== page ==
Steve Laube Agency, has been in the book industry for over 31 years, first as a
bookstore manager where he was awarded the National Store of the Year by CBA.
He then spent over a decade with Bethany House Publishers and was named the
Editor of the Year in 2002. He later became an agent and has represented over
700 new books and was named Agent of the Year by ACFW. His office is in
Philip Yancey, a revered and bestselling author, wrote an article mourning the declineof the golden age of Christian Publishing. His words got me
the Golden Days Gone?
have heard a lot of negative statements about the book industry, and the
Christian publishing industry in particular, these past few years. Statements
like “the system is broken,” “publishers are abusing authors,” “No one can get
traditionally published unless they are famous,” etc.
I wrote last week, I too went to the Christian booksellers convention in
Atlanta. It was smaller than its “glory days” but it was still vibrant.
the real answer to the question is based on one’s perspective. You can look at
it one way and say things are terrible, horrible, and no good. There are fewer
CBA stores. There are struggling CBA publishers. There are fewer slots
available to debut and even established authors. That is one way to
way to view it is to declare the view different. Not poor, but different. And
that is where I land. If things were so dire then why are publishers still
selling any books at all? Heaven is for Real wouldn’t have sold a
single copy. Harbinger would not have been on the New York Times
bestseller list for over 100 weeks.
far this calendar year our agency has contracted over 60 new deals covering
more than 100 new titles. Has it been easy? Of course not. It takes hard work.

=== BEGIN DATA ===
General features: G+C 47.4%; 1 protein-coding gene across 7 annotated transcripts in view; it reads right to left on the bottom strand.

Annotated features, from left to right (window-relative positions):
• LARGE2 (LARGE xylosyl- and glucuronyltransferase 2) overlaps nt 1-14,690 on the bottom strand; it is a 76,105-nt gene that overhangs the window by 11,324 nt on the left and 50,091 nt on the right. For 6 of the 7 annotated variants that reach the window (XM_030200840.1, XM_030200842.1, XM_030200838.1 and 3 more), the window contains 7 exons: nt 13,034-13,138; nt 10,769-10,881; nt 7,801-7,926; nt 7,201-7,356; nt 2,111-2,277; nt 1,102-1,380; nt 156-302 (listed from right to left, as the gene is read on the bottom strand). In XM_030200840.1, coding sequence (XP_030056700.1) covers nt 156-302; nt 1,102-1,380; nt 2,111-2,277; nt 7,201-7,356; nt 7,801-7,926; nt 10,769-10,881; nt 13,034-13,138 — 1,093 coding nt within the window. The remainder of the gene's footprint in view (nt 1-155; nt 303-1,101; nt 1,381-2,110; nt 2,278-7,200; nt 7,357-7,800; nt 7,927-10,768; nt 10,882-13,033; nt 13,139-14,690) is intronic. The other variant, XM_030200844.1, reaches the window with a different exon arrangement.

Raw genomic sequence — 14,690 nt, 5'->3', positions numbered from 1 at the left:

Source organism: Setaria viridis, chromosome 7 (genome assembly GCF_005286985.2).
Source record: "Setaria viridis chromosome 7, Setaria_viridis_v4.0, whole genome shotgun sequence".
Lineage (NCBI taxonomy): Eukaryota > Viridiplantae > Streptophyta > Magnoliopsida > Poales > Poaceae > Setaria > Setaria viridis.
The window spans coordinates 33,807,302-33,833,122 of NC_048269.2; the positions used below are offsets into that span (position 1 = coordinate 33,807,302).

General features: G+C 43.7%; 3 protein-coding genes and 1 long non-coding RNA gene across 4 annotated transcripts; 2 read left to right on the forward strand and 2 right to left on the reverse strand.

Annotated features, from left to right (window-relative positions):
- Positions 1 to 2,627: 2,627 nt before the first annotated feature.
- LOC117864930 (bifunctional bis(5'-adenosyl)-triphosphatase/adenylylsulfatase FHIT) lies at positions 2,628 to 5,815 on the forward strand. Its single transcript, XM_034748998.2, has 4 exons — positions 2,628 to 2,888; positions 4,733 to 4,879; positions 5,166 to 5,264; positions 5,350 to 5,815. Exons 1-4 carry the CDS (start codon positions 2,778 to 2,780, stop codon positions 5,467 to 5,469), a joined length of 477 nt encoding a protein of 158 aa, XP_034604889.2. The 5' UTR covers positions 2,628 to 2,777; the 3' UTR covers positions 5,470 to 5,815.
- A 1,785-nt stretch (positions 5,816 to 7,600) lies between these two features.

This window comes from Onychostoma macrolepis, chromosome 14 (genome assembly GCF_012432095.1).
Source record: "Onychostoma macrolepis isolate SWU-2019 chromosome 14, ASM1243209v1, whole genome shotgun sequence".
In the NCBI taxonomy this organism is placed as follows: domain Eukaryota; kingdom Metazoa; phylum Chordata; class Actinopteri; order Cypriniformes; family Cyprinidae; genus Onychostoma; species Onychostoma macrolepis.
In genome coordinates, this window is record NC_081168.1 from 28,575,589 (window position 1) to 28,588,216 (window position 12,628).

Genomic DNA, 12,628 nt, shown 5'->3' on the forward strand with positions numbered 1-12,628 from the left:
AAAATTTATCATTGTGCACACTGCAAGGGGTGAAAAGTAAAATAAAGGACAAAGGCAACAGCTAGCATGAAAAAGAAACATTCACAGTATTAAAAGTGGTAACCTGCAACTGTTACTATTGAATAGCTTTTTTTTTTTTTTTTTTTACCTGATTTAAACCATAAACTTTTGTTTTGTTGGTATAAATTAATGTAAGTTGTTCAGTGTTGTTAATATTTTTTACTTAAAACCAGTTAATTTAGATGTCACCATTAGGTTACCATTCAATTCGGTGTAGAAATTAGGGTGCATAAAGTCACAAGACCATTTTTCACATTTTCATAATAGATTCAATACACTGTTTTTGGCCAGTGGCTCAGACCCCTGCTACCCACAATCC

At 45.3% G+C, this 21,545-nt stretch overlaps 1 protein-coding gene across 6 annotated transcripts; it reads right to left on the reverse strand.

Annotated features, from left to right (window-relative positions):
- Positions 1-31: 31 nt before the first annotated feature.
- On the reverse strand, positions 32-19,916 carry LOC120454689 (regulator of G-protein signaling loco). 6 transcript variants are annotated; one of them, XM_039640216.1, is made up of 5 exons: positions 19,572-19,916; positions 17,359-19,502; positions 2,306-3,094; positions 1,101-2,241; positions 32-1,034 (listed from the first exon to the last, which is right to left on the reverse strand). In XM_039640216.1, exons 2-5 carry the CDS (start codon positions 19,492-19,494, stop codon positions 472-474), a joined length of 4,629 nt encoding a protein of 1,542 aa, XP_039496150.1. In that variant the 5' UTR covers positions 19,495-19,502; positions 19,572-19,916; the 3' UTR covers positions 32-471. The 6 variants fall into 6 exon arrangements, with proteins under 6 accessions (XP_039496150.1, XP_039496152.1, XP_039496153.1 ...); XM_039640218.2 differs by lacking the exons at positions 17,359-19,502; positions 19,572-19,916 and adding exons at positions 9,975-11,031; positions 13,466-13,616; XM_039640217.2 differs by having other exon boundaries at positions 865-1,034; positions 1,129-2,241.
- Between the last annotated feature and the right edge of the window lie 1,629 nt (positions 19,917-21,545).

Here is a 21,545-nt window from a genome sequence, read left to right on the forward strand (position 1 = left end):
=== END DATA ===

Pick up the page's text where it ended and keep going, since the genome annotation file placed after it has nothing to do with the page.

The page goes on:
Hard working authors, and hard working editors, hard working agents, and hard
there been disappointments? Yes. But there have also been some tremendous
the same time we should not compare this year’s circumstances with past
circumstances. Circumstances are different. As Yancey’s article pointed out,
there have been massive changes in the industry. Everything from superstore
bankruptcy to the Amazon Kindle. All sorts of disruption.
is normal. Stay around long enough and something else will change again. This
may be where we should focus our attention.
This the Dawn of a New Golden Era?
things are merely different and not catastrophically dire, then maybe something
else is afoot.
rise of indie publishing has made the creation of new voices possible. It has
also created a viable option for those whose ideas may not have had the larger
commercial value that major publishers are seeking. It also nurtures a cottage
industry of freelance editors and book packagers (some of which are better than
veteran authors have smartly put their older titles into e-book form and made
them available forever. (I do see that slowing down as fewer titles are
available for this conversion.)
publishers are still finding great new books and finding new places to sell
them. And with the showdown between Amazon.com and Hachette still unresolved as
of this writing, publishers are definitely making sure all their eggs are not
in one shopping cart on Amazon (if you know what I mean).
the disruptions, the negotiations, the technology inventions; all of keep books
in the news. Let me name a few that have people talking. The Fault in
Our Stars , Unbroken, Lean In, Not a Fan, The Book Thief, Gone Girl,
One Thousand Gifts, and Killing Jesus. People are
talking about books.
is different, and yet still the same. Is it possible that we are
enjoying a new golden era but we are so close to it we cannot see it for what
I’m hopelessly optimistic…even a romantic at heart, but I believe in the power
of words. I believe that words fitly spoken and brilliantly written can change
the world around us. So yes, the light you see is a dawn, a golden dawn…. not
the light of a train inside a tunnel.
Note: This post first appeared on the Steve Laube Agency Blog.